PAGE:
Lesson 3: Early Military Victories

Lesson 3 Study Notes

  • Hello friends, Bishop Lewter here with my third lesson on the life of Alexander the Great. Friends, in this lesson I will explore the early military career of Alexander the Great following his consolidation of the Macedonian Empire and his initial foray into Asia Minor victory at Cranicus. In this lesson, I will also examine Alexander's first confrontation with Darius III and his capture of Darius III's wife and daughter. Finally, friends, we will discuss the sensitive topic of Alexander's sexuality. Join me as we continue our course on Alexander the Great.
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We begin here with the early reign and the Battle of Issus. Alexander the Great, ascending to the throne of Macedon at the age of 20 in 336 BC, swiftly embarked on a series of campaigns that would cement his reputation as one of history's most brilliant military strategists. Among these early campaigns, his victory over Darius III of Persia at the Battle of Issus in 333 BC stands out as a pivotal moment. This battle not only marked a significant military triumph, but also led to a series of personal and political developments that influenced Alexander's legacy. Let's begin here with the Battle of Issus,

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a decisive victory. The Battle of Cranachus. Darius III, recognizing the threat posed by Alexander, assembled a massive army to confront the Macedonian forces. The two armies met near the town of Issus in modern-day Turkey. Despite being significantly outnumbered, Alexander's tactical acumen and the discipline of his troops turned the tide in his favor. Alexander positioned his forces to exploit the narrow battlefield, neutralizing the numerical advantage of the Persians.

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His decisive maneuver was a direct charge against Darius III, causing the Persian king to flee the battlefield. This not only led to a complete rout of the Persian forces, but also shattered their morale and demonstrated Alexander's supremacy. of this battle was the capturing of the royal family. In the aftermath of the battle, Alexander captured Darius III's family, including his

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wife, Thartira, his mother, Siskimas, and his daughters. Alexander's treatment of the royal family was marked by magnanimity and respect. He ensured they were treated according to their status and provided for their needs, a gesture that won him admiration and helped to portray him as a noble and just ruler.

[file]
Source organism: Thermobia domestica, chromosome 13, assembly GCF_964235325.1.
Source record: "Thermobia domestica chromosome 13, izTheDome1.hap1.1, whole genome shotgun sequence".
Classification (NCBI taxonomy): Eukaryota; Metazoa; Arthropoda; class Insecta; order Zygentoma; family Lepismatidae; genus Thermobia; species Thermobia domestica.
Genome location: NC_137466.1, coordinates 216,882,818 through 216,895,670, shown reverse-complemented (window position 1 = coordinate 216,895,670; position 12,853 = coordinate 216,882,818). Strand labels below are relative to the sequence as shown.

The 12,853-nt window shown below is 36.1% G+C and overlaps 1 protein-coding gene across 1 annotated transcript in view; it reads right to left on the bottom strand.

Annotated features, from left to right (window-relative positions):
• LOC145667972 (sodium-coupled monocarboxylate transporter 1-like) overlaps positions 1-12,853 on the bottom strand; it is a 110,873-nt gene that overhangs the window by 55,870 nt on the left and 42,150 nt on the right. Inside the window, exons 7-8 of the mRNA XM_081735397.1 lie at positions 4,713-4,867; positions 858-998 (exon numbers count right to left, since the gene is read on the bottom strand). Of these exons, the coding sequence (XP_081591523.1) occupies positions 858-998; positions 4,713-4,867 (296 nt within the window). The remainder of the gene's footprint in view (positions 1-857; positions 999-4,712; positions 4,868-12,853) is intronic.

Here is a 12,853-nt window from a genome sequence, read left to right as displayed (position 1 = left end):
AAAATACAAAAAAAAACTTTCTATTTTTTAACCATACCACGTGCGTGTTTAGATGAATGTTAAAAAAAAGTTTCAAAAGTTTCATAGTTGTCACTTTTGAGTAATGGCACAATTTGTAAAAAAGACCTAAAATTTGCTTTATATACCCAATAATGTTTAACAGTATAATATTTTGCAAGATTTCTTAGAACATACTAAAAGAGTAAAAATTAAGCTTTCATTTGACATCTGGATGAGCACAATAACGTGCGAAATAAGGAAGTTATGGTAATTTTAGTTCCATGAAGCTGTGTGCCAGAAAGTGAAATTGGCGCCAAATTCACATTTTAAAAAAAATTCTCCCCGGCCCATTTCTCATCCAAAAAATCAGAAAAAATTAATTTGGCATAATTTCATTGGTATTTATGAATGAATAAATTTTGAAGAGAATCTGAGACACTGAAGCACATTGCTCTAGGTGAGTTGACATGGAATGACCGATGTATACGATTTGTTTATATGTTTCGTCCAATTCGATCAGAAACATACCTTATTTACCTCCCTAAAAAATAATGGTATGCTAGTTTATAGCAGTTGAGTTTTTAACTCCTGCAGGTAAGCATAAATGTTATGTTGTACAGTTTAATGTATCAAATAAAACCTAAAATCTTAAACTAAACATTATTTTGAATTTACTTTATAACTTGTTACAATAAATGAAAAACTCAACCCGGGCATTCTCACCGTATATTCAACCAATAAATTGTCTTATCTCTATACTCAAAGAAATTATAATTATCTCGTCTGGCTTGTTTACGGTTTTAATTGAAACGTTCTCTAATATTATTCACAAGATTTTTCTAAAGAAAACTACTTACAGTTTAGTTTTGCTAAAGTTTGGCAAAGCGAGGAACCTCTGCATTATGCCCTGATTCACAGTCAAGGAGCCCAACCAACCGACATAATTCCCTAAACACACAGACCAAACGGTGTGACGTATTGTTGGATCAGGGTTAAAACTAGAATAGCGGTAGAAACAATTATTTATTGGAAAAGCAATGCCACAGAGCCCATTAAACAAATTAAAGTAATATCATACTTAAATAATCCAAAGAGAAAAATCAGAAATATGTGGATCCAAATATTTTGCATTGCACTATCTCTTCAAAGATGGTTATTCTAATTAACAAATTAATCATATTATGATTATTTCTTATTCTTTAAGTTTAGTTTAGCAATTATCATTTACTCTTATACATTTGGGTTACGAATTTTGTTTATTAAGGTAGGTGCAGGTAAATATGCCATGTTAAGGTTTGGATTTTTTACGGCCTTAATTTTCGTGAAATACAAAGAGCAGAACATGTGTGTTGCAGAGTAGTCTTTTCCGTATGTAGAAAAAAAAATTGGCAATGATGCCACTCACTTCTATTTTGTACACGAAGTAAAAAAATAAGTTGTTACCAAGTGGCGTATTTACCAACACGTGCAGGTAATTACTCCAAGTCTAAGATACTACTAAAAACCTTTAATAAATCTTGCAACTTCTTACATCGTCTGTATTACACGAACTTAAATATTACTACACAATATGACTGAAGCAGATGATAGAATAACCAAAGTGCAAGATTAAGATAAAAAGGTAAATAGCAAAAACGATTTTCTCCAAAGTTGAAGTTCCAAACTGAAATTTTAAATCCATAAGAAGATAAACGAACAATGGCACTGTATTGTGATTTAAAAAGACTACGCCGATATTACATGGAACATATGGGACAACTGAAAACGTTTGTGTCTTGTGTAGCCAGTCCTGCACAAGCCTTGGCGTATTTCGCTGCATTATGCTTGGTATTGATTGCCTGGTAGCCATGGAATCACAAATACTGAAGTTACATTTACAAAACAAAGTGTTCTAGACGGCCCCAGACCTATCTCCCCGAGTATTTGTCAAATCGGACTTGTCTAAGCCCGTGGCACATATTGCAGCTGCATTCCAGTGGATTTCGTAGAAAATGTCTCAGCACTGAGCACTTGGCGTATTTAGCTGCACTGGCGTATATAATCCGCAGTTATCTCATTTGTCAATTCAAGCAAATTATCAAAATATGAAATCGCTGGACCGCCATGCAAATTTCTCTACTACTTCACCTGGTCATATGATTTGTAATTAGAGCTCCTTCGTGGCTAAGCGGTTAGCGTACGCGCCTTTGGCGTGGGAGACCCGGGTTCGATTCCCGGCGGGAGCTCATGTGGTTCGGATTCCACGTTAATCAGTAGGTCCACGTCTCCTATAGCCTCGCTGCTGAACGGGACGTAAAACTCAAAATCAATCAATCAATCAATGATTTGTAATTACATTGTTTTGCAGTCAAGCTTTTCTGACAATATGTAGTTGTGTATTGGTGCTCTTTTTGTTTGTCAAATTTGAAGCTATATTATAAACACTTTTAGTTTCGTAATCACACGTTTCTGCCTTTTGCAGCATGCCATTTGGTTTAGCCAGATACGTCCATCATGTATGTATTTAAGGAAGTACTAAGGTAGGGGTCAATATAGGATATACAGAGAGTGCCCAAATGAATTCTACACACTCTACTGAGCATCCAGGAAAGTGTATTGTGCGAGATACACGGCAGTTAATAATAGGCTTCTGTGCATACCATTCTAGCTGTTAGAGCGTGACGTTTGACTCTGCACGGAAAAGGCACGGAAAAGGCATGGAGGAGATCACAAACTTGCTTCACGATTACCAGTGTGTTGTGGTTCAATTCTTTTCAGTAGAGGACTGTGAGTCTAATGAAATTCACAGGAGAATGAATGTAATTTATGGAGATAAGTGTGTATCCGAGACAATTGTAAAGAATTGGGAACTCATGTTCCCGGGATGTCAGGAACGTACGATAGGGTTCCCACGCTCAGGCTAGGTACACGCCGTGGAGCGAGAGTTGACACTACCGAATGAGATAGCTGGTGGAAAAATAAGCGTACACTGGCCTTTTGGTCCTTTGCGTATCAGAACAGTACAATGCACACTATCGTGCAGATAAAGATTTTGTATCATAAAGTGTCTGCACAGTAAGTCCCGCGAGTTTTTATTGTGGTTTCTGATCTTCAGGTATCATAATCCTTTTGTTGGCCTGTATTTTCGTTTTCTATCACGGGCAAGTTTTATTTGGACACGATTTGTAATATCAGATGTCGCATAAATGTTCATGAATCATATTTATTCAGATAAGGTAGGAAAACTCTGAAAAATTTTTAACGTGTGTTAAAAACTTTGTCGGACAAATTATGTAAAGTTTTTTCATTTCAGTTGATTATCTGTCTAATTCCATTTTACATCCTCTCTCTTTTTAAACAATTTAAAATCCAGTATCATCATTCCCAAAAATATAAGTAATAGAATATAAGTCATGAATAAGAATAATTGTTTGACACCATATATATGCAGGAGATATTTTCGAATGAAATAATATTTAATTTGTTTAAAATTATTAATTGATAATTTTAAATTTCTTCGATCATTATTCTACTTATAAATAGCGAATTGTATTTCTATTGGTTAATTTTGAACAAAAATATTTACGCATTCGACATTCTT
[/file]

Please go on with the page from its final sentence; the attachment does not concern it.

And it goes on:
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Now let's look at the often reported romantic relationship developed between Alexander and Statira I, Darius III's wife. This relationship is shrouded in a blend of historical fact and romantic legend. While concrete evidence is sparse, some sources imply that Statira became pregnant by Alexander and later died in childbirth. This narrative adds a layer of personal tragedy and complexity to Alexander's life, illustrating the intimate consequences of his vast and tumultuous conquests. In addition to this seductress relationship, there is also a report about

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Alexander's bisexuality and other personal relationships. Alexander the Great's personal life was characterized by a fluidity in his romantic relationships encompassing both men and He is commonly known for his deep and enduring relationship with Hephaestion, his closest companion, and a fellow Macedonian officer. Their bond was so profound that when Hephaestion died, Alexander's grief was overwhelming, leading to an elaborate funeral and expressions of mourning that underscored the intensity of their connection.

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Alexander's relationship with women were also significant. Besides Statera I, he married Roxana, a Bactrian princess, and later Statera II, the daughter of Darius III. the Third. However, these marriages were politically motivated, aiming to consolidate his control over the newly conquered territories and integrate the diverse cultures within his empire. In conclusion, Alexander the Great's early reign as the King of Macedon was marked by his extraordinary military prowess and strategic genius, exemplified by his victory

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over Darius III at the Battle of Issus. This battle not only underscored his capability as a military leader, but also set in motion a series of events that intertwined his personal and political life. The capture and subsequent relationship with Statira I highlight the human dimensions of his conquest while his bisexuality reflects the broader spectrum of his personal relationships. These elements collectively contribute to the enduring legacy of Alexander the Great, a figure who transcended the mere role of a conqueror to

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 collectively contribute to the enduring legacy of Alexander the Great, a figure who transcended the mere role of a conqueror to become a legend in history.
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